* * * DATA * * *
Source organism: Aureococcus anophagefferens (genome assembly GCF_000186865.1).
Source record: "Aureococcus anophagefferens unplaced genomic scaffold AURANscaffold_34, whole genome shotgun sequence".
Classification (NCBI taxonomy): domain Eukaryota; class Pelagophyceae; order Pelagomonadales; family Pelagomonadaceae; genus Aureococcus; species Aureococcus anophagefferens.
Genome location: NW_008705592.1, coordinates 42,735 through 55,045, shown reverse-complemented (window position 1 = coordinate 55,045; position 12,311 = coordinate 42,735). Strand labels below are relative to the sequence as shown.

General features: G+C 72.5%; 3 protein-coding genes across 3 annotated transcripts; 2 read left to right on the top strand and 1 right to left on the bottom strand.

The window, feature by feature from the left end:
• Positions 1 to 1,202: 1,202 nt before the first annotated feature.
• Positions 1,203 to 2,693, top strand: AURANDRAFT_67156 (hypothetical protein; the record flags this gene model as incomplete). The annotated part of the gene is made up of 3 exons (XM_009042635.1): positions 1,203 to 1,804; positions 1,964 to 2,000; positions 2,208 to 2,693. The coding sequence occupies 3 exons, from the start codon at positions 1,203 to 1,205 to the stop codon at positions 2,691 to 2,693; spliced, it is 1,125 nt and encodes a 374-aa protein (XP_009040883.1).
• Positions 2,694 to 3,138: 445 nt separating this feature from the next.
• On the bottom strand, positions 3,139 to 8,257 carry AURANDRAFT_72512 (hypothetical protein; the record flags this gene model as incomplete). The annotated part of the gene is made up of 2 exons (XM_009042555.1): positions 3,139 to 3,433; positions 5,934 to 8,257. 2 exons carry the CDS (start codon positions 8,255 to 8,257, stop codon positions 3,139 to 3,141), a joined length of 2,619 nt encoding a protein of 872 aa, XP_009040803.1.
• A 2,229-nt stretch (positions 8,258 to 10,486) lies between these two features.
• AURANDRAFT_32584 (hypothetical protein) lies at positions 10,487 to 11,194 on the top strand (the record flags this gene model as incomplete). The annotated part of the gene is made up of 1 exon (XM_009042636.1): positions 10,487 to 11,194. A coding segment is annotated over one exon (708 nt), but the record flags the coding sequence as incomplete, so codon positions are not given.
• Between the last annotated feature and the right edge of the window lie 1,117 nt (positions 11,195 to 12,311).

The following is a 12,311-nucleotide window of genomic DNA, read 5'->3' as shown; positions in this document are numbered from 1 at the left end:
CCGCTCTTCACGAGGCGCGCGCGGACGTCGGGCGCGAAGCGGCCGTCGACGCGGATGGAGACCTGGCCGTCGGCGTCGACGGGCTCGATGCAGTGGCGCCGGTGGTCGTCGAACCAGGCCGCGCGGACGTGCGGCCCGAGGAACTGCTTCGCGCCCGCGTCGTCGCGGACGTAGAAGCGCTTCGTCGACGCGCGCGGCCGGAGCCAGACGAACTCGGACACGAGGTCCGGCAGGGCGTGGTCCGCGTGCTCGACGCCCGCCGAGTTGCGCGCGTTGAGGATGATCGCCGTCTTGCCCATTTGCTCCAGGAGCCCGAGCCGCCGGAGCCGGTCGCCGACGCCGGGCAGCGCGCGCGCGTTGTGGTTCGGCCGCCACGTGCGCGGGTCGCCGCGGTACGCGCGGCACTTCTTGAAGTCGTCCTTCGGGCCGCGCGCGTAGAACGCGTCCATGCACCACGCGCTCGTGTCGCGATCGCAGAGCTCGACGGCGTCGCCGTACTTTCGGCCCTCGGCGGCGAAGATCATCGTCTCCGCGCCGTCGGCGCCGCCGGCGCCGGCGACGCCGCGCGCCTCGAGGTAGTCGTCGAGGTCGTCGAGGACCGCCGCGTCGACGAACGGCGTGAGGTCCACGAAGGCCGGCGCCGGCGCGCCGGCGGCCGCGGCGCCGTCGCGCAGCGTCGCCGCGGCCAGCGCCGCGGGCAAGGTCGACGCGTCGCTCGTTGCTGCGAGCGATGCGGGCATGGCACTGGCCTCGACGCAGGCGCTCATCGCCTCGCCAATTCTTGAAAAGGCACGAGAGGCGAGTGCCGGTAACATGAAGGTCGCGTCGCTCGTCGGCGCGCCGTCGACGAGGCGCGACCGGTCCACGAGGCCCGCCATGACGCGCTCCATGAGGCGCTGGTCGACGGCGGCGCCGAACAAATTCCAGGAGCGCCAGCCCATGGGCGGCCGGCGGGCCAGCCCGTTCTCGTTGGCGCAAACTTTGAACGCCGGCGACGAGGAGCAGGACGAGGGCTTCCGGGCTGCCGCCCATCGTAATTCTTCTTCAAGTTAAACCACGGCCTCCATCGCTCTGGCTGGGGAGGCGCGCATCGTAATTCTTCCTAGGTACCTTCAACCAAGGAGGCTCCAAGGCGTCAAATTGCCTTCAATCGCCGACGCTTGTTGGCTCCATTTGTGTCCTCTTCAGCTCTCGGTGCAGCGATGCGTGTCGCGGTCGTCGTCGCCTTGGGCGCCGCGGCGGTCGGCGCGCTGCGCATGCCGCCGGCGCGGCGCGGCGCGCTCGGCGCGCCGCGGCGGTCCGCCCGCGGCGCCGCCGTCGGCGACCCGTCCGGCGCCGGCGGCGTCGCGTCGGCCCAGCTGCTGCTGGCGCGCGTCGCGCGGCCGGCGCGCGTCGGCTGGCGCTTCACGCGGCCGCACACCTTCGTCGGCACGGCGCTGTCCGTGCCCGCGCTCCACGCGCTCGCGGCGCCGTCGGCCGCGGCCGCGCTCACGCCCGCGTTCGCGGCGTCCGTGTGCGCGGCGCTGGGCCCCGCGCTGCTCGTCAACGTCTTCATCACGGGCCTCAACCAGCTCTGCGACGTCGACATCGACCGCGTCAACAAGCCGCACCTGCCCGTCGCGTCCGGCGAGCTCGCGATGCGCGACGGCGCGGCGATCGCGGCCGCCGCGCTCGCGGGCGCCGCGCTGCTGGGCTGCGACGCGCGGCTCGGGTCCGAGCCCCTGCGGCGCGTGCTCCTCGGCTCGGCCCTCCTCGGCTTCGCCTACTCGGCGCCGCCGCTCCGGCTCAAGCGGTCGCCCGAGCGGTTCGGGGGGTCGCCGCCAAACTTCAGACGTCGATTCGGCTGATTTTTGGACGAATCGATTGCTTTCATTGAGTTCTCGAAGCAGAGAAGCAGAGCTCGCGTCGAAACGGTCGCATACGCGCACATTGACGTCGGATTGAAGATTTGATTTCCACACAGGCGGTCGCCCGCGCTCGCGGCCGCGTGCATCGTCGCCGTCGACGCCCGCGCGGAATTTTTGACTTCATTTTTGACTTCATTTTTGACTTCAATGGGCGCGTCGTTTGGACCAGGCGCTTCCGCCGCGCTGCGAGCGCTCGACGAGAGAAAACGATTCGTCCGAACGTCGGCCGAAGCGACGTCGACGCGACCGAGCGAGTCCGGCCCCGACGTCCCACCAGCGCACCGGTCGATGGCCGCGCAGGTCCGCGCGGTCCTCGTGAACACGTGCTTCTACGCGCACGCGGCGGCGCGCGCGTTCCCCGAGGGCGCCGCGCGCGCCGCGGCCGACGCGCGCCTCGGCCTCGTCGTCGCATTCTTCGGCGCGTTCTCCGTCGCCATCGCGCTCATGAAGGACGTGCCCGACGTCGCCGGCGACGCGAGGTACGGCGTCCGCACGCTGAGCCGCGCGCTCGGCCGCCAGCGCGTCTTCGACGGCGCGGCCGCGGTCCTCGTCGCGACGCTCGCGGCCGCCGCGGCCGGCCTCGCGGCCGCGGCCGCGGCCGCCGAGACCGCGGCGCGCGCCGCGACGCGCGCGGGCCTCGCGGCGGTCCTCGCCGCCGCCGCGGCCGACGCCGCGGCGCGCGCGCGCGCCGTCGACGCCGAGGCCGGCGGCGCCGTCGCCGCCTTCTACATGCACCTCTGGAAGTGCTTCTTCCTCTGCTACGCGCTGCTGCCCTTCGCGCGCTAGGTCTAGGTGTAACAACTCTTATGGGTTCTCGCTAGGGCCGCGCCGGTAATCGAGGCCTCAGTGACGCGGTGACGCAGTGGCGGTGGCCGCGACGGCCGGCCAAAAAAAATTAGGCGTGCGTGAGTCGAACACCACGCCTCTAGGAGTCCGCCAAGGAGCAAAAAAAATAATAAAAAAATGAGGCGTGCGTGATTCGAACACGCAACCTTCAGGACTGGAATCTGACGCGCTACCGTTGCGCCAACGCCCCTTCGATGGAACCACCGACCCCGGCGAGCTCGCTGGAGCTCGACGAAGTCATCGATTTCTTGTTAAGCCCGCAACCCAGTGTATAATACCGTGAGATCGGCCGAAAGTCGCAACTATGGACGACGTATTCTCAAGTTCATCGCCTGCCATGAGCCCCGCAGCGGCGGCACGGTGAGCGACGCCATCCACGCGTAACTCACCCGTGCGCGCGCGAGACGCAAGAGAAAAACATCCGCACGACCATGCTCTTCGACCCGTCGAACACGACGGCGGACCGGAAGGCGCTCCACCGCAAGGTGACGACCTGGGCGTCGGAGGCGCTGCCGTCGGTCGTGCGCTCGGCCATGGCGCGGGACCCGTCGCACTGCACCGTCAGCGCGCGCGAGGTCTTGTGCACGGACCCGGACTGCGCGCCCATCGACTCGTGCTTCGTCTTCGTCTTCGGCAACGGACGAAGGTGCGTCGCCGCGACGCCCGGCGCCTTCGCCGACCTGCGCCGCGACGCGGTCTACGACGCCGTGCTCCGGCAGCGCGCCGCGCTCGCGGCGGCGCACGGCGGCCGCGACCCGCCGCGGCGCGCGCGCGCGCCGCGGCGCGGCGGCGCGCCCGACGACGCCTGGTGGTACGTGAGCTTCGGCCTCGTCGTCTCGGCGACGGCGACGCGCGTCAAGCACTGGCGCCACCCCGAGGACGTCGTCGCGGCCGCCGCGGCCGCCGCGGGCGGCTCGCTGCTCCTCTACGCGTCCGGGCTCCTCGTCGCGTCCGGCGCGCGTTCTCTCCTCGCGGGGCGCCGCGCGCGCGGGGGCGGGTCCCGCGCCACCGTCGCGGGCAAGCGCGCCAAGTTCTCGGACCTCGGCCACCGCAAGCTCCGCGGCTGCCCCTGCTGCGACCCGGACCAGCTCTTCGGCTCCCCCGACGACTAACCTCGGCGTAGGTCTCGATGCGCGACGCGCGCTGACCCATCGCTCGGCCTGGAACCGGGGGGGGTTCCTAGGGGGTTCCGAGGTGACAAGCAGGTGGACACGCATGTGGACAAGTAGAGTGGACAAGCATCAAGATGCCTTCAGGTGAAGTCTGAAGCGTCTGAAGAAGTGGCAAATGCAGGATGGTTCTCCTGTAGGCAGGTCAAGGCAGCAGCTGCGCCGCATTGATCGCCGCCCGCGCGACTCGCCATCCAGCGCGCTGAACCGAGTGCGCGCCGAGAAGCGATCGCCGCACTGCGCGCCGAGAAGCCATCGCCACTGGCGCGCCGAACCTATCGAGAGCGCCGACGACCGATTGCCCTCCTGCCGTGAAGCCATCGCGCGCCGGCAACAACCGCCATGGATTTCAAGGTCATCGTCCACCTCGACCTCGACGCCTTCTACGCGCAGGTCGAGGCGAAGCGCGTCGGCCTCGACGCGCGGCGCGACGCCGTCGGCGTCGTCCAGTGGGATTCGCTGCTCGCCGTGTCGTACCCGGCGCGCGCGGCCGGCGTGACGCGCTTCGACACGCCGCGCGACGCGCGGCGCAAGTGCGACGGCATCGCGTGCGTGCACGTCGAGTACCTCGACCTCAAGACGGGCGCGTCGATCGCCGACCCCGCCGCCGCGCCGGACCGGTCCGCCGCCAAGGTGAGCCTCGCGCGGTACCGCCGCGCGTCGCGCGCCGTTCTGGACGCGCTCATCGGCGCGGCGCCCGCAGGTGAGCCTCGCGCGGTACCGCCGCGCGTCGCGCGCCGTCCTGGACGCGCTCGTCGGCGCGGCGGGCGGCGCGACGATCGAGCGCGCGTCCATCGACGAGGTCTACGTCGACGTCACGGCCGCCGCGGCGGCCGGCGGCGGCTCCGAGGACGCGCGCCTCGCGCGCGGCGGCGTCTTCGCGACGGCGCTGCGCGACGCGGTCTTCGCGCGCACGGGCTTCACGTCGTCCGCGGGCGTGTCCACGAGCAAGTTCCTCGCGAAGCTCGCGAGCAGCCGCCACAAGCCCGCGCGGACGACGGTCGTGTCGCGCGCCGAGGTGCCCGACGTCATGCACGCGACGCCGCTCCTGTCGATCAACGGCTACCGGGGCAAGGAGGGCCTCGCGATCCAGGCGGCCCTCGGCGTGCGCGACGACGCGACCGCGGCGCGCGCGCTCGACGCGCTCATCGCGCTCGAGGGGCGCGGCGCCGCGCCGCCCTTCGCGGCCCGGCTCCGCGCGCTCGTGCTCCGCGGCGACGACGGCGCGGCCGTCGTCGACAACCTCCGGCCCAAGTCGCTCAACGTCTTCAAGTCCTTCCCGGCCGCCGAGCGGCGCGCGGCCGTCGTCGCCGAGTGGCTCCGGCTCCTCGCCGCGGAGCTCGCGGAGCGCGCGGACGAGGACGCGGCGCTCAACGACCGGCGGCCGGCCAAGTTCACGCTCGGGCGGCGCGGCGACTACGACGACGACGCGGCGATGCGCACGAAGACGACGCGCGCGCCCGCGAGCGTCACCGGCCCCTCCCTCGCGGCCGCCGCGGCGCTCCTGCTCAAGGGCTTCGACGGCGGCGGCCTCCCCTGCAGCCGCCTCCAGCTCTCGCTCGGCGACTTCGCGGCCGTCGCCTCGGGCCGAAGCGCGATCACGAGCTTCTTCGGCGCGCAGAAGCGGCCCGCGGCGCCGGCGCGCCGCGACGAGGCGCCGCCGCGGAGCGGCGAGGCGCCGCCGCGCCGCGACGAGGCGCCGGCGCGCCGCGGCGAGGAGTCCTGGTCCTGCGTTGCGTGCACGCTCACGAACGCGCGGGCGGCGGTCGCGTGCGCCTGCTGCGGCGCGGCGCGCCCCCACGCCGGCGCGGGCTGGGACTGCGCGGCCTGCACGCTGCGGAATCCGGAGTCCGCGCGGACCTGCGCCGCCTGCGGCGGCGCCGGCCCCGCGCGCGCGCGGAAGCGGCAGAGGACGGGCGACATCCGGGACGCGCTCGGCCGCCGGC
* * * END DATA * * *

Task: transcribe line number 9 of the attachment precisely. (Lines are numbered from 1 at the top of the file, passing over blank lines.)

• Positions 2,694 to 3,138: 445 nt separating this feature from the next.